By George Fox @GeorgeJFox

When the name of a TV show appears in the title of a required course in your college major … it gets your attention. Even more-so for the show’s fans and creators.

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Carnegie Mellon University’s Dietrich College of Humanities and Social Sciences is offering “Freshman Seminar: Philosophy and The 100” for the fall 2015 term. The Pittsburgh school is tied for #25 among National Colleges in 2015 as ranked by US News.

Executive Producer of “The 100” Jason Rothenberg noticed the course and wanted to know more.

Freelance writer, alumn and daughter of a CMU professor Madelyn Glymour is a big fan of the show. She was recently re-watching the show with her mom and sister and the idea of a college course was born.

Associate Teaching Professor Mara Harrell decided to make it a reality.

Harrell explained her decision to use sci-fi subject matter in an email, “Really good science fiction is a genuine reflection of the human condition, and the way that the people think and behave resonates with its readers.”

Why is “The 100” a particularly good show to use for philosophical debate?

“… the show presents a wide array of ethical and socio-political dilemmas that are just the kinds of questions with which college students as they engage in personal discovery,” Harrell wrote.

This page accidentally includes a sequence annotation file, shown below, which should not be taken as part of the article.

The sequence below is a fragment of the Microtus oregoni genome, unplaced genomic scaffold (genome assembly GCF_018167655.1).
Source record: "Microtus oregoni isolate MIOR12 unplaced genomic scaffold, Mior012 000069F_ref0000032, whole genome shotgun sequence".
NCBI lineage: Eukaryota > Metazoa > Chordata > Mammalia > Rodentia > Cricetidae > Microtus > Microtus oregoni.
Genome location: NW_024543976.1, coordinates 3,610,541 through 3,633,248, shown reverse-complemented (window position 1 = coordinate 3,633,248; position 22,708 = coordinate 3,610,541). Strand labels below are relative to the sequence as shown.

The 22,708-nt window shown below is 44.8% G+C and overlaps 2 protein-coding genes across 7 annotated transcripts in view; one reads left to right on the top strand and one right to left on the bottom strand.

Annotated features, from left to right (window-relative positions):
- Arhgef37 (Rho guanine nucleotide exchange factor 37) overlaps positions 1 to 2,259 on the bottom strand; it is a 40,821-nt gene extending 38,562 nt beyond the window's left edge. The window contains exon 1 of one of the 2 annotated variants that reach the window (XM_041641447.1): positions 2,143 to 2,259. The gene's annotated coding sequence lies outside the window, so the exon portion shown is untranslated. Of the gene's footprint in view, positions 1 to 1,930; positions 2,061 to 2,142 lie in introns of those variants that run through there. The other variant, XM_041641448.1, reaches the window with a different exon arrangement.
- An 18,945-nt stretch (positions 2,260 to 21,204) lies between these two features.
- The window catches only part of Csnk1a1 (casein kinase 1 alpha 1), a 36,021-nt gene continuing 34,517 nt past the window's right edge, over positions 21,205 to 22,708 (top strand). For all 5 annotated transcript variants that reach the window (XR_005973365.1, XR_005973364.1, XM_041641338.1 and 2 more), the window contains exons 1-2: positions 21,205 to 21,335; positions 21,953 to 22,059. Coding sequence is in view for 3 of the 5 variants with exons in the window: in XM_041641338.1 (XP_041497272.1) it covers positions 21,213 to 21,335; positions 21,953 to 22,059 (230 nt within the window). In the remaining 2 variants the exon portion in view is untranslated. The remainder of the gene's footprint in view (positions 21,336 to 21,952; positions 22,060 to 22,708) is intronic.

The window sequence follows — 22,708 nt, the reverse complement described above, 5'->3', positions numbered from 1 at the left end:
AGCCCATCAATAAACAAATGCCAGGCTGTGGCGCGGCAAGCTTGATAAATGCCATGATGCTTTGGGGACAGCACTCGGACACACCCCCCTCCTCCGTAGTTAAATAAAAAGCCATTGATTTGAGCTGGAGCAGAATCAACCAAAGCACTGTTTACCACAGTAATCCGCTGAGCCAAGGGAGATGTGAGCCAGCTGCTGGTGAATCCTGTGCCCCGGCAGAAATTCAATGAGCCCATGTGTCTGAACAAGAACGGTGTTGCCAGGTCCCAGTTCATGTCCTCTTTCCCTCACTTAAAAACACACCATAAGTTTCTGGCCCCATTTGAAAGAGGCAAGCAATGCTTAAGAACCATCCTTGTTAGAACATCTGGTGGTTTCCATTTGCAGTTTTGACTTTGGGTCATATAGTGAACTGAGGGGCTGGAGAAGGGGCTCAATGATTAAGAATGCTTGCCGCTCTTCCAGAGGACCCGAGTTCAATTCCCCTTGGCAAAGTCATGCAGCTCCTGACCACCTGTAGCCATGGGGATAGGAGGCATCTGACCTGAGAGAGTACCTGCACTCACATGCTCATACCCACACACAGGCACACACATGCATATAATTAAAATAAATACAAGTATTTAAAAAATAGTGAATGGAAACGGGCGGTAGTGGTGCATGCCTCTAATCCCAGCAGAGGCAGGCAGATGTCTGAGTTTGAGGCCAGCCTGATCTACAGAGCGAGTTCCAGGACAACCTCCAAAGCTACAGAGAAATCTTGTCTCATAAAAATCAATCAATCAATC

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Specifically Harrell could ask if the death penalty is an appropriate punishment for any crime on the Ark or “Should Clarke have agreed to have Bellamy torture Lincoln? In war, are there any actions that are off-limits? How should the 100 set up their society?”

The course description starts off with a quote from one of the show’s key characters. “Bellamy: ‘Who we are and who we need to be to survive are two very different things.'”

The demand for the course was above average. It was fully enrolled in less than a day with some students put on a waitlist. “… I don’t think it filled up as fast as this one did.” wrote Harrel of a similar course not anchored in a single TV show.

Rothenberg Tweeted his willingness to participate in the students’ learning.

Would Harrell oblige the offer? “Yes, I would love to have him do a guest lecture,” she wrote.

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In a six degrees-type connection, one of the show’s writers Javi Grillo-Marxuach attended a different CMU course taught by Madelyn Glymour’s dad Clark Glymour years ago.

The class will focus exclusively on the show, but the books aren’t off the table according to Harrell.

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Harrell has taught Philosophy and The Matrix in the past, but a single TV show is a first. “In Philosophy and Science Fiction, we discuss many TV shows, including Star Trek, Black Mirror, Orphan Black, and movies including Her, Ender’s Game, The Minority Report, The Impostor, and 12 Monkeys,” wrote Harrell.